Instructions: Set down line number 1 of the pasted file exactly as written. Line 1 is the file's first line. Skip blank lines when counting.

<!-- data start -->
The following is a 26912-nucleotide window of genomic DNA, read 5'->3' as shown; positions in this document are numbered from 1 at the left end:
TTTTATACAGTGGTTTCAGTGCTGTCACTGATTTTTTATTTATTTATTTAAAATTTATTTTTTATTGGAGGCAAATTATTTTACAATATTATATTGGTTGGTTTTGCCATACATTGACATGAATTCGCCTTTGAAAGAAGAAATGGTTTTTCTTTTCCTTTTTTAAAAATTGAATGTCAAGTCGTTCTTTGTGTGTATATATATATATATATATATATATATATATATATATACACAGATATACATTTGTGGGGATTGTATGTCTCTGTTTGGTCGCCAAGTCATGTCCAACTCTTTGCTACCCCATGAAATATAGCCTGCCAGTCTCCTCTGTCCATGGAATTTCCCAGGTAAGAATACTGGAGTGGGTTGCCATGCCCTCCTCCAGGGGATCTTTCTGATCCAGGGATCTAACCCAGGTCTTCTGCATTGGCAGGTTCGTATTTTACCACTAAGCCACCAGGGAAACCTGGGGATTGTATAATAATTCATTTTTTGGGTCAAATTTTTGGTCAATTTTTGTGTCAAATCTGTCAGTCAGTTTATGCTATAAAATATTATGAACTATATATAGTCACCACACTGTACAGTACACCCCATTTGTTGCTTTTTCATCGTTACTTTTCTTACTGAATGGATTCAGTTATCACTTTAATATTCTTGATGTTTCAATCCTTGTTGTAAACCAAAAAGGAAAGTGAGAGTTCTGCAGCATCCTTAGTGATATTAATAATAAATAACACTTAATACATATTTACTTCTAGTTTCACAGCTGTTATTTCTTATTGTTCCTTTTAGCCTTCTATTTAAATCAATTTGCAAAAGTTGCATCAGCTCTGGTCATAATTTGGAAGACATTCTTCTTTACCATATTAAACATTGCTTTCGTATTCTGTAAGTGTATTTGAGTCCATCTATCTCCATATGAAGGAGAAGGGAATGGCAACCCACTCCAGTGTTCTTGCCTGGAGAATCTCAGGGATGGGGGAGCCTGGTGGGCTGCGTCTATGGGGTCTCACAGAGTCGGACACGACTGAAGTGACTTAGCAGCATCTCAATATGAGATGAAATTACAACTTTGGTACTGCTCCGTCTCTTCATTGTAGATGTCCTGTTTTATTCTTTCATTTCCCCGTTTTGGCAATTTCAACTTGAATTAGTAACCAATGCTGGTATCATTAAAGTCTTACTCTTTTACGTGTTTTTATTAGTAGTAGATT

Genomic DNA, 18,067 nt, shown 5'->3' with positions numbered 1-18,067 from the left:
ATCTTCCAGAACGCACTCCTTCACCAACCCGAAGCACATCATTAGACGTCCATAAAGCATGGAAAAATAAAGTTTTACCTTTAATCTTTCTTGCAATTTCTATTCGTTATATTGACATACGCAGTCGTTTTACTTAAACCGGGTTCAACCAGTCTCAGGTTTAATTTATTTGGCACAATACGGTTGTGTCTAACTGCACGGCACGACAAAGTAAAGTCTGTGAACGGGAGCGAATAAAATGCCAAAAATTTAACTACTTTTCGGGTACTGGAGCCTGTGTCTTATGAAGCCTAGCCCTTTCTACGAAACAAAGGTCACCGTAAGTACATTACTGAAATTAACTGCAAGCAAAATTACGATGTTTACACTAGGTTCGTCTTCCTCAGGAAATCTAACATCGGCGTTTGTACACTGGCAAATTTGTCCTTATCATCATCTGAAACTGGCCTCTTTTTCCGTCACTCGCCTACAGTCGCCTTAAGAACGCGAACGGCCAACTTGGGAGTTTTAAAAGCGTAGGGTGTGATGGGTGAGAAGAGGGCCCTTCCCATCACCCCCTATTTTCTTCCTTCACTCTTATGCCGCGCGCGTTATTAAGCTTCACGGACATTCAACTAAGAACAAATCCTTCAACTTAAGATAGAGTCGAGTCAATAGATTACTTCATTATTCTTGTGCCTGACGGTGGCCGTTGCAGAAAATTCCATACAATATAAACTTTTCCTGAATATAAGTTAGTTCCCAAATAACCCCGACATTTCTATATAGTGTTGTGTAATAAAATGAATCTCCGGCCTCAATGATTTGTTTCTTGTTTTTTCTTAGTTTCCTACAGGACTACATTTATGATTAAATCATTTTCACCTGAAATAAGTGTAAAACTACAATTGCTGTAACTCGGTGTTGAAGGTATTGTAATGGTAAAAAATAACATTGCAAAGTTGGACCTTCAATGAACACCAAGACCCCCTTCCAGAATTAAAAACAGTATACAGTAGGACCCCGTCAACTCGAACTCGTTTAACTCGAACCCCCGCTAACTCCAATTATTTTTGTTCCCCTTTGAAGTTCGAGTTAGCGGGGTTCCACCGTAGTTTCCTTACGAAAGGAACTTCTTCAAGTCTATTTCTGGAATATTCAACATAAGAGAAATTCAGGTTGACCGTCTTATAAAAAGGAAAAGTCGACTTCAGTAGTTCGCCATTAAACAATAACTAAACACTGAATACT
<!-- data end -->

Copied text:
The following is a 26912-nucleotide window of genomic DNA, read 5'->3' as shown; positions in this document are numbered from 1 at the left end: